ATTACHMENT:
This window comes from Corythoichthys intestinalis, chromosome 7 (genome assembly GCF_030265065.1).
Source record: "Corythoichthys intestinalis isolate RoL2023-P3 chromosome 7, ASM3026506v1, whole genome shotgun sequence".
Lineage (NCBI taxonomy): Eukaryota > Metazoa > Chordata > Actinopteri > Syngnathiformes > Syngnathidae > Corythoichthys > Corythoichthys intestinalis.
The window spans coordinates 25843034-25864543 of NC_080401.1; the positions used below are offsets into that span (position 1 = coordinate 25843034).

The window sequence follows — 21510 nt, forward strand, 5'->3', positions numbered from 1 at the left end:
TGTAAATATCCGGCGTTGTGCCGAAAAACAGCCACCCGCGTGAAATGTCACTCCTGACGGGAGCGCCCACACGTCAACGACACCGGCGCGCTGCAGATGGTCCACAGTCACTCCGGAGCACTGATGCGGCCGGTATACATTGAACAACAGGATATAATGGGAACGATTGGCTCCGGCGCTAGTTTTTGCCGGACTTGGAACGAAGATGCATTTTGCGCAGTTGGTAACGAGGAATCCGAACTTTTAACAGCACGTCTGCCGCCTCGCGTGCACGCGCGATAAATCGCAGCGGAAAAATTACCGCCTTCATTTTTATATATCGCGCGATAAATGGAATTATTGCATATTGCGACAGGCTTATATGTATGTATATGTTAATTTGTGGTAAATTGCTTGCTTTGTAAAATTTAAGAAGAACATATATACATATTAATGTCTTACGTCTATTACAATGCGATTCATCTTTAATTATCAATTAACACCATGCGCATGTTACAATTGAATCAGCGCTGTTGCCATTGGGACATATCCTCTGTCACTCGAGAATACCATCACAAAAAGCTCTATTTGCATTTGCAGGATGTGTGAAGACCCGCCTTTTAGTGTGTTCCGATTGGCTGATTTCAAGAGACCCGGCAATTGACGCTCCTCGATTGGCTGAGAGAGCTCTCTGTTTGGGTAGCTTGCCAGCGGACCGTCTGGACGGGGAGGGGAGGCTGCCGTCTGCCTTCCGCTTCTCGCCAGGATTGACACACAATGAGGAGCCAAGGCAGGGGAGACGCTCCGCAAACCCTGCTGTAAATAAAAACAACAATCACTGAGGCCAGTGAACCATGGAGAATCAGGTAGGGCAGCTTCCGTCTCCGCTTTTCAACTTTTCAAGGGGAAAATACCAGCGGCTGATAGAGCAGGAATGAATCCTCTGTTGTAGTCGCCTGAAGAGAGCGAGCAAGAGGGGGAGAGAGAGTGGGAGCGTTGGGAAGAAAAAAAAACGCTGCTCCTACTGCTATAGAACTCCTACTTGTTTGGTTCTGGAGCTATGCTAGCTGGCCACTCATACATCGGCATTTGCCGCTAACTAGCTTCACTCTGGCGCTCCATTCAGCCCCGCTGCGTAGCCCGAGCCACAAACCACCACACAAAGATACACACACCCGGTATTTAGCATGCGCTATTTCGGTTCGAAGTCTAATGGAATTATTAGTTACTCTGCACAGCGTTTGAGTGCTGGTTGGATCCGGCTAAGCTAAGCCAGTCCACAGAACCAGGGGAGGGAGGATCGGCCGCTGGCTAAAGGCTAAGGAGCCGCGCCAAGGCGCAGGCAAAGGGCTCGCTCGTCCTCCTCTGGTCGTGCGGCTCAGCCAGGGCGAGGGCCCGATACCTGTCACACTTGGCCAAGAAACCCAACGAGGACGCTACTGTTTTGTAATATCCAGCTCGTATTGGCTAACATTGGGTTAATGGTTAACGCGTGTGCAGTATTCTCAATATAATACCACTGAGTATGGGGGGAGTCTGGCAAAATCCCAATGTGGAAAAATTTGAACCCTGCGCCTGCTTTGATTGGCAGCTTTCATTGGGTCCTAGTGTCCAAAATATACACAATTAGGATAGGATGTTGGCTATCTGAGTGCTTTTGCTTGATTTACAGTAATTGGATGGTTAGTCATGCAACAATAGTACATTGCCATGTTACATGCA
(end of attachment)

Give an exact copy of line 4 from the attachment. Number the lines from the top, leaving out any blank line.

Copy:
The window spans coordinates 25843034-25864543 of NC_080401.1; the positions used below are offsets into that span (position 1 = coordinate 25843034).